“Natural skin care is the care of the skin using naturally derived ingredients (such as herbs, roots, essential oils and flowers) combined with naturally occurring carrier agents, preservatives, surfactants, humectants and emulsifiers (everything from natural soap to oils to pure water). The classic definition of natural skin care is based on using botanically sourced ingredients currently existing in or formed by nature, without the use of synthetic chemicals, and manufactured in such a way to preserve the integrity of the ingredients.”
There are no regulations on the word “Natural” and a definitive description of what products or methods of producing a product this includes. Designating a product as natural seems really simple, but it’s not. There is a fine balance between developing a product that only uses naturally sourced and naturally derived ingredients and giving people their desired product. A customer once told me that she only uses all natural body products and her favorite was whipped peach body butter! Yes, peaches do occur in nature, but there is no essential oil, hydrosol or other natural ingredient that will give your body butter a peach scent. So, although the ingredients in the body butter may have been all natural its fragrance, preservatives and colorants may not be.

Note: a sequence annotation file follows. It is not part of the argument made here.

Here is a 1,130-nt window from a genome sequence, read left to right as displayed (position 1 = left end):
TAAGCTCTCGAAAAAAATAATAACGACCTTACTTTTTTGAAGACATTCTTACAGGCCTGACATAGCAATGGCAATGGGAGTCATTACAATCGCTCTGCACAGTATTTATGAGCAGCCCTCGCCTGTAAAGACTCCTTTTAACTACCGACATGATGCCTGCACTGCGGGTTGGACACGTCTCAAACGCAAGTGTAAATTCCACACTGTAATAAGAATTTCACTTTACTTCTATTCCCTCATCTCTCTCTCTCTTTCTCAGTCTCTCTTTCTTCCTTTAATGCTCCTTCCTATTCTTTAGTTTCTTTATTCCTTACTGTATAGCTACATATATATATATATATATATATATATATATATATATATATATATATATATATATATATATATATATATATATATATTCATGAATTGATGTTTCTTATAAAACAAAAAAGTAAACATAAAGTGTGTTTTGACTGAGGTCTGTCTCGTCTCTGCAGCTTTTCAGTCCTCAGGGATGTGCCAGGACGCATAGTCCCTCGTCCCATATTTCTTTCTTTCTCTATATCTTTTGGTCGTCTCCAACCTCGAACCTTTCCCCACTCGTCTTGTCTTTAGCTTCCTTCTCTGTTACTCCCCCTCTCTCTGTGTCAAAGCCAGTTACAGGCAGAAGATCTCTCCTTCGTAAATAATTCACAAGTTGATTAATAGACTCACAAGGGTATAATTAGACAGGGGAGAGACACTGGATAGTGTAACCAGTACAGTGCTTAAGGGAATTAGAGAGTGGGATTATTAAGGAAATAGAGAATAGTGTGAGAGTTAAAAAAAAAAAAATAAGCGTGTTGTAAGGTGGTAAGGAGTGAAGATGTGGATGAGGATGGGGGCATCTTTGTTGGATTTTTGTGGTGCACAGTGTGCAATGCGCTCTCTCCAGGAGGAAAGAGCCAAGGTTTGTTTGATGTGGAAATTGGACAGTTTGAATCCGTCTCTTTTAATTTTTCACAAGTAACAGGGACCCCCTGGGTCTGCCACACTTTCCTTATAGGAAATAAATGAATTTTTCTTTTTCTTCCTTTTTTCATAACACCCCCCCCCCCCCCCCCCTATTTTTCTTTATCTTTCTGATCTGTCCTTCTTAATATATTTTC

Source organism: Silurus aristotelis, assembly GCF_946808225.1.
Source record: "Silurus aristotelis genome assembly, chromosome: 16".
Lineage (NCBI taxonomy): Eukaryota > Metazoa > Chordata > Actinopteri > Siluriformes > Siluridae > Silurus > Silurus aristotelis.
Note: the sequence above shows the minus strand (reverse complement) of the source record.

So, my dilemma is “How do you give the people what they want without compromising your product’s natural integrity?” Fragrance is not the only area where product “integrity” can be questionable. A lot of these beautiful aquamarine and neon hues that are so visually appealing and fun looking; come from synthetic pigments and dyes. Many of these FDA approved manufactured colored are labeled “Natural identical” which is defined as “consisting of the same chemical make-up of their natural counterparts”, but are created in a lab. Once again the dilemma “It’s not natural if it’s created in a lab”.
Part 1 of a (4) Part Series on Natural Bath and Body Ingredients
Product Colorants are regulated by the FDA under cosmetic colorants, so they should be safe right?